The media has been saying that healthcare workers are on the “front lines” of the battle against COVID-19, but at work I’ve often felt like we are the final line, battling the enemy as it climbs over the walls of the fortress. The essential workers at the grocery stores, the delivery companies, the factories, the distribution centers — those are the true front lines of this pandemic, the soldiers in the war movies who run into battle on foot as horsemen with spears charge their defenseless bodies.
Since stay-at-home orders proliferated across the country, many Americans are home with their Lysol spray and Zoom meetings while essential workers are exposed every day to the virus, often in unsafe, unsanitary, and cramped working conditions, contracting the virus and then spreading it to their families and other people in the community. Rates of infection in areas around meat packing plants, for example, are 75% higher than other American counties.
Protecting the safety of those workers exposed in the communities is more effective than what we can accomplish at the hospital. We can fight the virus with high flow oxygen, ventilators, and the most evidence-based medications possible for a months-old disease, but our efforts are often in vain. New data from Northwell Health shows that 88% of those placed on ventilators in New York have died (not including patients that remain hospitalized).
While Governor Cuomo refuses to cancel rent in New York and healthcare continues to be entangled with employment, essential workers are being put in the position of choosing between their lives and the roof over their heads, or their health and their health insurance. In the Midwest, President Trump has ordered meatpacking plants to remain open using the Defense Production Act (which nurses have been imploring him to use to produce more N95 masks) without providing any stipulations for increased safety measures. Meanwhile, if an essential worker quits, they cannot collect unemployment, which for many “essential” workers would reap more income than their labor.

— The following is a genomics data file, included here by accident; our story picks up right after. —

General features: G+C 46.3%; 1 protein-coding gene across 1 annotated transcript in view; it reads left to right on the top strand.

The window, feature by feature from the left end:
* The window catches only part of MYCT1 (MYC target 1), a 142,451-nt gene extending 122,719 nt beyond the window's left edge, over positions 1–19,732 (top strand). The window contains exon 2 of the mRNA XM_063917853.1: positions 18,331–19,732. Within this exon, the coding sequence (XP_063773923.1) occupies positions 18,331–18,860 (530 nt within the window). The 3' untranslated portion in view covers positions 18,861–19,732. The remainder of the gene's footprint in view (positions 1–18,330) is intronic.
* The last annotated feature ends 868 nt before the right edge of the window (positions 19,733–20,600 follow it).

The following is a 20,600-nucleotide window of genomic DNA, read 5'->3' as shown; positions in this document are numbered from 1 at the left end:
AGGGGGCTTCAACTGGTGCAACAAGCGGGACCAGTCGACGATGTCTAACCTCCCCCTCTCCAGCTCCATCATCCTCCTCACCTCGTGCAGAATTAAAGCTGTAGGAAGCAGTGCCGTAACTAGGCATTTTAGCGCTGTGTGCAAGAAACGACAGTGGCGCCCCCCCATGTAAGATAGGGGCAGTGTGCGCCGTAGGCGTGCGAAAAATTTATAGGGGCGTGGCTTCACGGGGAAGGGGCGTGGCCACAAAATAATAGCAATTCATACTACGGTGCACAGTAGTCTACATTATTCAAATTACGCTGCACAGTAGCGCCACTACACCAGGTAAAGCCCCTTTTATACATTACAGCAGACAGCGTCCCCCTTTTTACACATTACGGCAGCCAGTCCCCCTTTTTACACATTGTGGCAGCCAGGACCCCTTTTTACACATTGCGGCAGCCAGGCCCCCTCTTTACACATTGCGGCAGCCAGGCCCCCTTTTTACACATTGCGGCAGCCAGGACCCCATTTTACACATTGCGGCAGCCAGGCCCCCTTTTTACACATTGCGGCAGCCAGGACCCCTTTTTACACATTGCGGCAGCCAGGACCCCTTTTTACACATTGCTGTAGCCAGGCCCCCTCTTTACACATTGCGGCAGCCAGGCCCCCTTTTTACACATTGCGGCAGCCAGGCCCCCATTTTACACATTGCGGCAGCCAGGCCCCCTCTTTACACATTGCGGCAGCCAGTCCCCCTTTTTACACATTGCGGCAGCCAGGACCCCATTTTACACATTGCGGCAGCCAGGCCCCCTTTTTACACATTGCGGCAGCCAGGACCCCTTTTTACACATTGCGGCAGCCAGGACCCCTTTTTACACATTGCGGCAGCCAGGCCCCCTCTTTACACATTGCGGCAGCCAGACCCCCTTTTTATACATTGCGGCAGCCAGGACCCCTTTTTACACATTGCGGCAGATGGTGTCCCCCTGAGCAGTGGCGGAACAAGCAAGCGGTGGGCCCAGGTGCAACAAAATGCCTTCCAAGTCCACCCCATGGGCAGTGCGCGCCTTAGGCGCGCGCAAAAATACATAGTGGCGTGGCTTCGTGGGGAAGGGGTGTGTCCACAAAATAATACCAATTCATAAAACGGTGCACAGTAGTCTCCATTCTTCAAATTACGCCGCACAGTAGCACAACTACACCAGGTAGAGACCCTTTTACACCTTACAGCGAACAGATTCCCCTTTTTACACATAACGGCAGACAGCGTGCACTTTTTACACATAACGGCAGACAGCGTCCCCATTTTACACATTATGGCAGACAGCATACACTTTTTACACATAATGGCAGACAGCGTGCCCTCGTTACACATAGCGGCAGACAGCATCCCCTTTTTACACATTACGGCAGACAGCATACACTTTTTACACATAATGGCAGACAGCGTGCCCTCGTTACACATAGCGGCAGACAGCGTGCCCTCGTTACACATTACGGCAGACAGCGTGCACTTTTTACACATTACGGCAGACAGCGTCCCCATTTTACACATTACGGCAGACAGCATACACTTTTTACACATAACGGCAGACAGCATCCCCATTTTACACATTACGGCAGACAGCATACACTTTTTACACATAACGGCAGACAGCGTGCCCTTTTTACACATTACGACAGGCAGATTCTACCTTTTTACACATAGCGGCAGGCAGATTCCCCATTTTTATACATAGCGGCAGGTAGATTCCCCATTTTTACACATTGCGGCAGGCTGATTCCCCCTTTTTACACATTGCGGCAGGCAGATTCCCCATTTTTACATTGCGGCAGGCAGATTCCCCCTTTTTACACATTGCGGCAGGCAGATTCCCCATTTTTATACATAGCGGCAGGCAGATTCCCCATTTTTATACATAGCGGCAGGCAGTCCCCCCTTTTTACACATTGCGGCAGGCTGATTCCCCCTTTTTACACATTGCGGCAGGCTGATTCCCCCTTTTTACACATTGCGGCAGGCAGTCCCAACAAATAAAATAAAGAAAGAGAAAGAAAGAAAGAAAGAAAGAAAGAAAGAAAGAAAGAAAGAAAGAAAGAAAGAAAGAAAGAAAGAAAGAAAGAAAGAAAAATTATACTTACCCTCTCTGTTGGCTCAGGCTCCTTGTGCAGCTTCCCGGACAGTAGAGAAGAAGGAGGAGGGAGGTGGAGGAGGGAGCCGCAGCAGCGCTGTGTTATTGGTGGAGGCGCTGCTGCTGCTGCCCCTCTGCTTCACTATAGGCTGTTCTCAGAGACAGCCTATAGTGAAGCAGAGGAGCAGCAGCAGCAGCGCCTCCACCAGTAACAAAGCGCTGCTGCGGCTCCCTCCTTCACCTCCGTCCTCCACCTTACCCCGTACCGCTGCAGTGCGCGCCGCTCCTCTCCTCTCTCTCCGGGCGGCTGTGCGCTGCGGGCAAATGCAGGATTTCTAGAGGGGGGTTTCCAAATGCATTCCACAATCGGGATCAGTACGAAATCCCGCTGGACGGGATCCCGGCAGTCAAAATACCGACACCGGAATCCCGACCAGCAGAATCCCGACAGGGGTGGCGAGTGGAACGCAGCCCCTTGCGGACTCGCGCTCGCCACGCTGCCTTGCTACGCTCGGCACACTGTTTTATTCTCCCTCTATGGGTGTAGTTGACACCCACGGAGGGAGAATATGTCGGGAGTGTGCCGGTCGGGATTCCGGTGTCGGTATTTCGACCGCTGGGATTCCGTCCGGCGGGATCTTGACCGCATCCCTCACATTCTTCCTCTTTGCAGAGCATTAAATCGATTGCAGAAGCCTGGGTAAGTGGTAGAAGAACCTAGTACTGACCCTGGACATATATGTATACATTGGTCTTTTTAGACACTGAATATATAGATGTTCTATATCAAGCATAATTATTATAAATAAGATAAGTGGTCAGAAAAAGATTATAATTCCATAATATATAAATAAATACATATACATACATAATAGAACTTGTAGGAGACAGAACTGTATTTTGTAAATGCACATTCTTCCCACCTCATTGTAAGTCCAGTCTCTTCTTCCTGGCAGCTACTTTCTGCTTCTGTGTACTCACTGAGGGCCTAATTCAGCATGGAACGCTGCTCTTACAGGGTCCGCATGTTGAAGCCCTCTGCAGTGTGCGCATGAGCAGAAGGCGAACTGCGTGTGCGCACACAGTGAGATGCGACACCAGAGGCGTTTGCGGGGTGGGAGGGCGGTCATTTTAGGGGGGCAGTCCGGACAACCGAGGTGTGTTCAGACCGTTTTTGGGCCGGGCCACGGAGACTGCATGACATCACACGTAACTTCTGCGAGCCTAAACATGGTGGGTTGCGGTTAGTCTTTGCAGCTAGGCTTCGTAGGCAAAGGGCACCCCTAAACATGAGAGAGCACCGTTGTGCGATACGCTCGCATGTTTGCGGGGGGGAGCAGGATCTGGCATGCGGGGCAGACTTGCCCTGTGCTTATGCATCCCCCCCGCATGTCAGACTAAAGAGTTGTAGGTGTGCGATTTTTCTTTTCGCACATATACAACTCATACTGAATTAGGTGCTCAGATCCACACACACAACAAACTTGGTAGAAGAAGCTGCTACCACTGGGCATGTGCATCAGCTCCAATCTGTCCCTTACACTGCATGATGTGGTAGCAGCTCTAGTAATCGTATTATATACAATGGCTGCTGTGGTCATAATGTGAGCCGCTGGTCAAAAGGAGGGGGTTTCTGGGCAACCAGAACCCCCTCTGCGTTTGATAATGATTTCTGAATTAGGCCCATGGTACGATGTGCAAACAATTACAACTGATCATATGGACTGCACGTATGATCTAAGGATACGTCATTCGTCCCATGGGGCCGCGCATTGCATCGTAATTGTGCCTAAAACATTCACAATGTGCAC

It is clear that the government will not protect the working class. Instead, essential workers are forced to protect themselves, and in turn they are protecting everyone.
When Amazon workers demand that their facility be shut down for sanitation, they become healthcare workers.
When Instacart workers walked off the job to secure rights to face masks and hand sanitizer, they became healthcare workers.
When Walmart workers, reeling from news that two have died at one Chicago location, launched a worker-led system to track cases of the virus amongst employees and anonymously report working conditions, they became healthcare workers.
When MTA workers risked punishment to place duct-taped barriers between themselves and subway riders early in the pandemic, they became healthcare workers.
When Whole Foods workers call out sick en masse to demand sick time for self-isolation and the closures of stores with positive cases, they are healthcare workers.
When workers at Smithfield pork plant where physical distancing is nearly impossible walk out to protest Trump’s executive order that their plant remain open, they are healthcare workers.
An essential worker who demands good working conditions could save my life. I stand by them so I don’t have to save theirs.